According to a new study from the EU NGO Transport & Environment, diesel cars not only pollute the air but also emit more CO2 than petrol cars. A lifecycle analysis of vehicle emissions proves that diesel cars over their lifetime emit 3.65 tons of CO2 more than a petrol equivalent. T&E notes:
“This analysis debunks carmakers’ claim that diesel cars are needed to meet their climate targets. A glance at carmakers’ marketing brochures and websites demonstrate that the difference between comparable diesel and petrol engines is negligible: from zero to a few grams of CO2. But diesel cars typically cost €2,000-3,000 more than petrol ones. Currently available alternatives such as petrol hybrid vehicles are priced similarly to diesel but emit around 20-25% less CO2.”
The figure below shows a summary of the analysis:
Another, separate, study released the same day as T&E’s found that 10,000 people die prematurely every year across Europe because of nitrogen oxide (NOx) pollution from diesel vehicles and half of these deaths are caused by emissions exceeding the EU limits. A study author noted:
“If diesel car emissions were as low as petrol car emissions, three quarters or about 7,500 premature deaths could have been avoided.”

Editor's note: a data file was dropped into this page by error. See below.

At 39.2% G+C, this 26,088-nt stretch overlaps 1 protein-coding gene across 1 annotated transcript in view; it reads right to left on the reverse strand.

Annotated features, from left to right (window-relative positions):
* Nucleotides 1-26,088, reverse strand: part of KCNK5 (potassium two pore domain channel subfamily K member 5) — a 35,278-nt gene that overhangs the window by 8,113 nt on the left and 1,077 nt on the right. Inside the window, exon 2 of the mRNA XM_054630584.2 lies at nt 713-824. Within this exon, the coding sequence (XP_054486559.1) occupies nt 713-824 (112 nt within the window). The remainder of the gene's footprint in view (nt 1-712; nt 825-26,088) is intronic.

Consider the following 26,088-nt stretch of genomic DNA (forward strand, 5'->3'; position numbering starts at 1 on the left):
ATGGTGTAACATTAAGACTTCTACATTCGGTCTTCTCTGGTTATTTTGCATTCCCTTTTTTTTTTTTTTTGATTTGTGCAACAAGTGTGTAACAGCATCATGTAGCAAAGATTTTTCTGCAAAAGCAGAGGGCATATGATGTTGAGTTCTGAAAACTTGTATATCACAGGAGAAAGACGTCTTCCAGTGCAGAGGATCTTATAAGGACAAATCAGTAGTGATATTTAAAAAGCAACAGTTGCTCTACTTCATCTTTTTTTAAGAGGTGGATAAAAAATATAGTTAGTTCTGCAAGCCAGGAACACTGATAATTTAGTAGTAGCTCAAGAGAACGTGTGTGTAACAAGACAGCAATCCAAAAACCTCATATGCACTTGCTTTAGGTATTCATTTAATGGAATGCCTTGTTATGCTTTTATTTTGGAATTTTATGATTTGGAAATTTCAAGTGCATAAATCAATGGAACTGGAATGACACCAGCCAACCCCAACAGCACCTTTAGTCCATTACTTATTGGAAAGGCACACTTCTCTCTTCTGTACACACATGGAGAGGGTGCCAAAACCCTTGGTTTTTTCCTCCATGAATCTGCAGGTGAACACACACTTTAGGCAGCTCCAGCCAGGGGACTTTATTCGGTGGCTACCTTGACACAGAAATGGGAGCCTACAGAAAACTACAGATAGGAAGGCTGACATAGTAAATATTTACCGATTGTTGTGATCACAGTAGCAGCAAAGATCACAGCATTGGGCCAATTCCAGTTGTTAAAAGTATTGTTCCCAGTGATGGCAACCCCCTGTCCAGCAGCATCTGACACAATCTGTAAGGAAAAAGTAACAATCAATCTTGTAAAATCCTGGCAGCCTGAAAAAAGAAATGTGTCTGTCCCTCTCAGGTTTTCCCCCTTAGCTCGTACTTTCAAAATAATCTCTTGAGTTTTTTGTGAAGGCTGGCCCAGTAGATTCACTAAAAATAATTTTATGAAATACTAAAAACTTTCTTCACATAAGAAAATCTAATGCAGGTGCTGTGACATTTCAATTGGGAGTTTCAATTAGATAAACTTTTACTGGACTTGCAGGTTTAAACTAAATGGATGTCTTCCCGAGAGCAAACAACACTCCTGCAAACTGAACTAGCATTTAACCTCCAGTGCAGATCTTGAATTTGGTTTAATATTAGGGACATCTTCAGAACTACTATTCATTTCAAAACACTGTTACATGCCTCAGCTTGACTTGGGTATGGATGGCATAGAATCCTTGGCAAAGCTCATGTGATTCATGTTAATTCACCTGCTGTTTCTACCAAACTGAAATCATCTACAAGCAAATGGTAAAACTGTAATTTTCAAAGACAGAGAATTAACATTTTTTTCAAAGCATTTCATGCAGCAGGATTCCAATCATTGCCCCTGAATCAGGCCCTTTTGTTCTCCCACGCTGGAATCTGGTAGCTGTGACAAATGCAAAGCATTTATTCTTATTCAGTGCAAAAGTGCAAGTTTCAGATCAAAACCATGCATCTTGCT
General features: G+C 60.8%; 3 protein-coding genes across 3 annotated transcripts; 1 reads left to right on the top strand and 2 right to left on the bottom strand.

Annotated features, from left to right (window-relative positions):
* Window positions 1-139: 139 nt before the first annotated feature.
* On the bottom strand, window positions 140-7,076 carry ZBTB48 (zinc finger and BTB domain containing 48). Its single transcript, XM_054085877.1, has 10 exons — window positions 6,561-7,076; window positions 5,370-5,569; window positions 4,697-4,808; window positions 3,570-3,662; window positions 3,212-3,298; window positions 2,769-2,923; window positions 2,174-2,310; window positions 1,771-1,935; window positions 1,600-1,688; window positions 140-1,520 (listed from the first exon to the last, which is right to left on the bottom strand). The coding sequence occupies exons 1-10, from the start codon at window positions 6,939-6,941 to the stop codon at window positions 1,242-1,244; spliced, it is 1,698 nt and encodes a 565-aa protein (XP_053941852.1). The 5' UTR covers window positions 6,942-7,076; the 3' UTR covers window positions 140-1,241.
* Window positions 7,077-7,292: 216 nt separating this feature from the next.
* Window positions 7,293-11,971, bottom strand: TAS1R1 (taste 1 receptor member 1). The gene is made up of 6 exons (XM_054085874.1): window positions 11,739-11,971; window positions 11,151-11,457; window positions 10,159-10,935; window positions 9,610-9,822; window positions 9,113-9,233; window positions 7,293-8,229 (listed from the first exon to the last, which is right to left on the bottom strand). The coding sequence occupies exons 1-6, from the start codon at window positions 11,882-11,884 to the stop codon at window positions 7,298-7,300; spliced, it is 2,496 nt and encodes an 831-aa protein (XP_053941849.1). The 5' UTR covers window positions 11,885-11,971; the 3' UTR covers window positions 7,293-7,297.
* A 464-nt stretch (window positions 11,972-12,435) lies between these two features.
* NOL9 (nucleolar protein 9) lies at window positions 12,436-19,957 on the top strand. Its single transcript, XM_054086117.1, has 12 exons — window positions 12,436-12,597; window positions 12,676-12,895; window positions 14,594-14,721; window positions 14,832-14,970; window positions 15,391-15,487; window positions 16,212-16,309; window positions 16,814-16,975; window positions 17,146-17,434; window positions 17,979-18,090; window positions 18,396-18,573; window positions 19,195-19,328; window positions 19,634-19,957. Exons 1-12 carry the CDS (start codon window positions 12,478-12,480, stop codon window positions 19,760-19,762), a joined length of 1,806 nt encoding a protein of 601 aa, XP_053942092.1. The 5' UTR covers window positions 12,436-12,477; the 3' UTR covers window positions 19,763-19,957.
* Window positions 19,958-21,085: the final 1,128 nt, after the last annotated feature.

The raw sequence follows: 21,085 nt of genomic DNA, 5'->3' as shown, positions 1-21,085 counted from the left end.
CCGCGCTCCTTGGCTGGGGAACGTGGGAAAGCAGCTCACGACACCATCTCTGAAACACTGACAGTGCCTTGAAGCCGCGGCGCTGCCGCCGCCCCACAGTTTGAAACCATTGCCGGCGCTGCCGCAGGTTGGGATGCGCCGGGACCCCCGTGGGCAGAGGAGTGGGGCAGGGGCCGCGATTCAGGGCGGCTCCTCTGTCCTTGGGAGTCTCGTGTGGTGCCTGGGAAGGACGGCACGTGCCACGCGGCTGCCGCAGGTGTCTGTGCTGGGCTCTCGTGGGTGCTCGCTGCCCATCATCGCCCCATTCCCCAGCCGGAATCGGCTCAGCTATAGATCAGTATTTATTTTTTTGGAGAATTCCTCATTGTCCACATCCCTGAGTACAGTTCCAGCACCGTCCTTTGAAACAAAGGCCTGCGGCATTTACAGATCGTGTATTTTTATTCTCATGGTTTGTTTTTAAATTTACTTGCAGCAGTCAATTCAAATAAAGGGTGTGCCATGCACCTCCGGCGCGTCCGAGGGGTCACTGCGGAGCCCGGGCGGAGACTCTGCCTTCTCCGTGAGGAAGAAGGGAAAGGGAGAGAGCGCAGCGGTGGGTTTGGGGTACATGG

The countries with the highest number of premature deaths attributable to fine particles from diesel cars, vans and light commercial vehicles are Italy, Germany and France. That is because of both their large populations and a high share of diesel cars. However, the risk per capita is almost twice as high in Italy as in France. The lowest risks are in Norway, Finland and Cyprus where risks are at least fourteen times lower than the EU28+ average.
Does this mean there will be a de-dieselization and a move toward “gasolinization?” That might make a lot of sense. But the push from the EU Commission, NGOs such as T&E and others is going to be toward EVs. And, the public relations nightmare for diesel and its impact on health and environment will continue.
Meantime, the French government is planning a series of new incentives and taxes that are in part targeted to phasing out polluting diesel vehicles. The 2018 government budget that will be presented next week will include a proposal for a €500-1,000 incentive for all citizens that own gasoline ICEV registered before 1997 and diesel ICEVs registered before 2001. The incentive can be used for new or used vehicles that meet low CO2 standards. The incentive will double for low-income households. All car owners who switch to an EV will receive a €2,500 incentive on top of a €6,000 subsidy if the measure is approved. The government estimates that 3 million car are eligible for the incentive and the Environment Ministry hopes that 100,000 of these vehicles will be replaced next year. Some three million old cars are eligible for the conversion incentive and the ministry hopes around 100,000 of these will be replaced next year.
Tammy Klein is a consultant and strategic advisor providing market and policy intelligence and analysis on transportation fuels to the auto and oil industries, governments, and NGOs. She writes and advises on petroleum fuels, biofuels, alternative fuels, automotive fuels, and fuels policy.